• Establishing paired firewalls between corporate and SCADA networks protects one sector from threats emerging from the other.
     Establishing paired firewalls between corporate and SCADA networks protects one sector from threats emerging from the other.
  • Adding defense in depth to paired firewalls adds security to separate functionalities, which helps protect large architectures.
     Adding defense in depth to paired firewalls adds security to separate functionalities, which helps protect large architectures.

Dual-Data Defense in Depth Improves SCADA Security

The Cyber Edge
October 1, 2016
By Shuangbao (Paul) Wang


A new technique could help prevent a cascade of catastrophic cyber attacks across systems.


A defense-in-depth architecture built around a dual-data model reduces the risk of supervisory control and data acquisition networks being hacked or their data being stolen. The dual-data approach makes connecting various sensors and legacy systems easy, and initial tests show that adding a defense-in-depth architecture provides a degree of security not found in many of these networks, which often lack effective protection against intruders. 

Supervisory control and data acquisition (SCADA) is a distributed industrial control system (ICS) that allows users to monitor and control processes across remote sites. ICSs typically are used in industries such as clean water supply, water treatment, electricity, oil and gas, transportation, chemical and many other critical infrastructure sectors. SCADA systems are designed to collect data from the field, transfer it to a remote command and control center, perform data abstraction and present the information visually to operators and decision makers in real time.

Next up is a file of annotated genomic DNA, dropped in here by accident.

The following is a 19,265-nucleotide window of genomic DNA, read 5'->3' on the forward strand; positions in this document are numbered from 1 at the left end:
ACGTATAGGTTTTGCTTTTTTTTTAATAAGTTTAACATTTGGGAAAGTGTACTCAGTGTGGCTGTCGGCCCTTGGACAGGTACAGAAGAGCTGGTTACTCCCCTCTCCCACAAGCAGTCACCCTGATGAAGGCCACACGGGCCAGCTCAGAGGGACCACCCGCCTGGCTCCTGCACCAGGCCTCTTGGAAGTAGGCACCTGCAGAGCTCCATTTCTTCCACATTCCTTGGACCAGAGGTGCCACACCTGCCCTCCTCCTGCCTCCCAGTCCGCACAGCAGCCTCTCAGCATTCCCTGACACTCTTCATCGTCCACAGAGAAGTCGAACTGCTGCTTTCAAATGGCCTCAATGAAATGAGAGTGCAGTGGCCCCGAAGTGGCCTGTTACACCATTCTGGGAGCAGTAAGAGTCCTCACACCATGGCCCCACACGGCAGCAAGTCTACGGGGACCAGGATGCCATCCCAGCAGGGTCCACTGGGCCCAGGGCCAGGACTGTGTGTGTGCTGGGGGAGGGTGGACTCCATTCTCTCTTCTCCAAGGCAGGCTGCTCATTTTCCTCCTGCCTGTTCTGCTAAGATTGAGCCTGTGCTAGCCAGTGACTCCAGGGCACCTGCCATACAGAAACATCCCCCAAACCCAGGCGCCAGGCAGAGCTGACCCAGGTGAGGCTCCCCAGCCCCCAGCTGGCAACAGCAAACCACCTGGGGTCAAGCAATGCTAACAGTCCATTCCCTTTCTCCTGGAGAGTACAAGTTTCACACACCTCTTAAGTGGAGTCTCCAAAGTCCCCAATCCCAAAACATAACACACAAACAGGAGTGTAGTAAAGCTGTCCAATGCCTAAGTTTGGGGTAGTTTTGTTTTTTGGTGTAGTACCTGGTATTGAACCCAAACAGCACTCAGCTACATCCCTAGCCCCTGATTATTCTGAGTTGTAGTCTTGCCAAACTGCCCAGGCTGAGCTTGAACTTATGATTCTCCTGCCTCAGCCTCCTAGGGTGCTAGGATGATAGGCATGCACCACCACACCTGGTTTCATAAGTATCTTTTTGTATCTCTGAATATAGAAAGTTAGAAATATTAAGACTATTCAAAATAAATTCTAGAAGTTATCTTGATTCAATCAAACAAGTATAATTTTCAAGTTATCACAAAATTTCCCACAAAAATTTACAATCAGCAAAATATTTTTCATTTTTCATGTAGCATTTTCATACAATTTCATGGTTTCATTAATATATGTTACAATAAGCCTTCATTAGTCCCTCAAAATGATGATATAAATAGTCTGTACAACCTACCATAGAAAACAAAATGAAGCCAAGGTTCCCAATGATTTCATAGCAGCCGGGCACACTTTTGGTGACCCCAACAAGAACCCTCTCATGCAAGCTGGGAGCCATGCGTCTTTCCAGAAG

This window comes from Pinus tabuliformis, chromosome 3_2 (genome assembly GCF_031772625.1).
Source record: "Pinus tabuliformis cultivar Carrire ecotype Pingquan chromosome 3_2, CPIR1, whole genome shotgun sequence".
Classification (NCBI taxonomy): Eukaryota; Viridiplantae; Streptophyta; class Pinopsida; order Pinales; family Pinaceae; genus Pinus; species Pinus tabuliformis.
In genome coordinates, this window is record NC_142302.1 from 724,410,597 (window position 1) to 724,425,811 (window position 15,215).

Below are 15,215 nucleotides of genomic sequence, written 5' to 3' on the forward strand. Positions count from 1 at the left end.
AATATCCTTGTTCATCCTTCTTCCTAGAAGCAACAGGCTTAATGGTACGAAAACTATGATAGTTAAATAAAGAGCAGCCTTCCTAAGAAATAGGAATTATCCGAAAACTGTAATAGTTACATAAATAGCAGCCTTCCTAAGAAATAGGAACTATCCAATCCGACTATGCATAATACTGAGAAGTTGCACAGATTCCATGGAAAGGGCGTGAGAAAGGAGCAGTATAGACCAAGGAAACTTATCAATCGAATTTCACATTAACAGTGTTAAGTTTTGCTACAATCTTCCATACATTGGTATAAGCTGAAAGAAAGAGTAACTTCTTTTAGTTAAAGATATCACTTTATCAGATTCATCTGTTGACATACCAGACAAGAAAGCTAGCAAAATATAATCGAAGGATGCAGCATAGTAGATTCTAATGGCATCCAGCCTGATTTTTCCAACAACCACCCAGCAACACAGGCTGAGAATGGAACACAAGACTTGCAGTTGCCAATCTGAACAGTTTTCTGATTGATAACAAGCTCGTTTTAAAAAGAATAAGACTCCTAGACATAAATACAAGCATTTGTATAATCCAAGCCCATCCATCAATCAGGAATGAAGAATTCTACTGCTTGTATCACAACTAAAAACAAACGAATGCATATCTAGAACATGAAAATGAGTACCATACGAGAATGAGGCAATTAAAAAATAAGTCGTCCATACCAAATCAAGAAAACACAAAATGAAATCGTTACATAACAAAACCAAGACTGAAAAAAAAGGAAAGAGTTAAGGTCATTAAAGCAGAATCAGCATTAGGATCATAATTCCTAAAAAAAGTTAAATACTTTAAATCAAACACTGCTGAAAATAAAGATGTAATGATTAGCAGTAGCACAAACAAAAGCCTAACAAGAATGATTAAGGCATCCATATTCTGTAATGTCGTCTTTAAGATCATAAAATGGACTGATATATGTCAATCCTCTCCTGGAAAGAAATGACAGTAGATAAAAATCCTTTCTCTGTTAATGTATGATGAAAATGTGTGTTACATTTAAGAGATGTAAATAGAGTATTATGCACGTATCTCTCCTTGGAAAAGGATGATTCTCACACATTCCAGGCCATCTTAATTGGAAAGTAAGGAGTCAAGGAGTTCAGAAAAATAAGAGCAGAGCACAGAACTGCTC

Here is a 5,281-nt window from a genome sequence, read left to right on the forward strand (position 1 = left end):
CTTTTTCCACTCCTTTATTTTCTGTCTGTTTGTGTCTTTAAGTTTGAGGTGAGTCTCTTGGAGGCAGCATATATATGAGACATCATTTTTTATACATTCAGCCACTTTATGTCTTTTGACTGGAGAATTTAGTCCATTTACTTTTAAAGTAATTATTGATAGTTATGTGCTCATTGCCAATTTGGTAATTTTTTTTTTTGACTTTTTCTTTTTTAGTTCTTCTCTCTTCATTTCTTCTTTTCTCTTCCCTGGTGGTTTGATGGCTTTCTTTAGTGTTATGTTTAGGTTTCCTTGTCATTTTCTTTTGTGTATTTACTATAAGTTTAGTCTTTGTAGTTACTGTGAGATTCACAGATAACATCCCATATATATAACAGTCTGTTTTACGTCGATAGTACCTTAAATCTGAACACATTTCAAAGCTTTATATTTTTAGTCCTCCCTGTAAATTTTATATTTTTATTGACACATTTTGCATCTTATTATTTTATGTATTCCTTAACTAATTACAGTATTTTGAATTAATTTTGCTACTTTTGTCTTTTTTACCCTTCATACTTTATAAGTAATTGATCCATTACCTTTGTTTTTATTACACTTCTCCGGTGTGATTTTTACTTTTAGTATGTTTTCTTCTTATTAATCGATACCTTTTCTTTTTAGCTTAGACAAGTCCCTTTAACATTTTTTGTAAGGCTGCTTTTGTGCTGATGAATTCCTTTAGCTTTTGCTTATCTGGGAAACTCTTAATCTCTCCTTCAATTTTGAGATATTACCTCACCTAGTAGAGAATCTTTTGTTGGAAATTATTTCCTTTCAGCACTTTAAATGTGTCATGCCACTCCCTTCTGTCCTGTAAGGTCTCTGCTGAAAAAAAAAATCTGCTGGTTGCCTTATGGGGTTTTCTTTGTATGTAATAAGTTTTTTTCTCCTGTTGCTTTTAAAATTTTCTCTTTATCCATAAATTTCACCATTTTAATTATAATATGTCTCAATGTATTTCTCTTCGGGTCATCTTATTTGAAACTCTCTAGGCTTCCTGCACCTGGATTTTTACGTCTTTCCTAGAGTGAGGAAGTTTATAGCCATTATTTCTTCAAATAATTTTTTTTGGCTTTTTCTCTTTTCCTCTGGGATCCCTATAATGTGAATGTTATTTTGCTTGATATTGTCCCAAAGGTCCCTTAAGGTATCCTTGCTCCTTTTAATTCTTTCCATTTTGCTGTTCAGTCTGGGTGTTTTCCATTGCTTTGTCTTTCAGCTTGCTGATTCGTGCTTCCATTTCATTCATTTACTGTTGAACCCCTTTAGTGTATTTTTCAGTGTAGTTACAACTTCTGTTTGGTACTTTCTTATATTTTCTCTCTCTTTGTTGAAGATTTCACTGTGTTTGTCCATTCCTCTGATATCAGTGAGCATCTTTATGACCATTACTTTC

SCADA networks undergird critical infrastructure, such as electrical grids, transportation hubs and nuclear power plants. They also link to systems containing valuable and sensitive personal information, such as those found in hospitals, schools and government institutions. A failure of one of these systems or a cascade of such failures across systems, either in their operations or security, could lead to potentially catastrophic consequences for the population of a region, a city and beyond. 

Yet many of the hardware and software elements used to control, monitor and connect these systems were not designed with built-in security, while others are outmoded and may not interface with newer technologies. For this reason, every smart and connected cities project must perform risk analysis and address security risks. Architecture security by design can make SCADA networks resilient in the face of cybersecurity threats and enable their recovery from attacks.

Currently, most city infrastructure is either not connected at all or connected in a standalone mode. Freshwater facilities use very limited sensors to detect water quality. Water treatment plants are controlled mostly by programmable logic controllers (PLCs), but the data are accessible only at the particular plant. Data are not shared at a city level, therefore, no feedback or external control can be given.

Big data and smart city movements push these systems to go beyond standalone. Now many ICSs are interconnected to form a SCADA network. This brings opportunities for officials to monitor water quality and water treatment equipment across cities, regions or even the country. As a result, it is critical to study the system architecture necessary for securely transmitting data to remote databases and securely sending commands to distributed PLCs. This is true especially for PLCs connected to critical infrastructure such as nuclear power plants, transportation hubs, power grids and many other assets.

A typical SCADA system consists of several basic components: PLCs; sensors, including traditional, smart and energy-harvesting types; human machine interfaces (HMIs); network and communication equipment; and servers and master terminal units (MTUs). 

To enhance security, SCADA and corporate networks should be segregated. Using a two-port firewall between them, security can be improved on condition that the firewall is properly configured. 

Establishing a demilitarized zone (DMZ) between the corporate and SCADA networks shields them from the outside world. The firewall must offer three or more interfaces—one connected to the corporate network, the second to the SCADA network and the third to the shared or insecure servers or wireless access points on the DMZ network. Data servers are placed in the DMZ.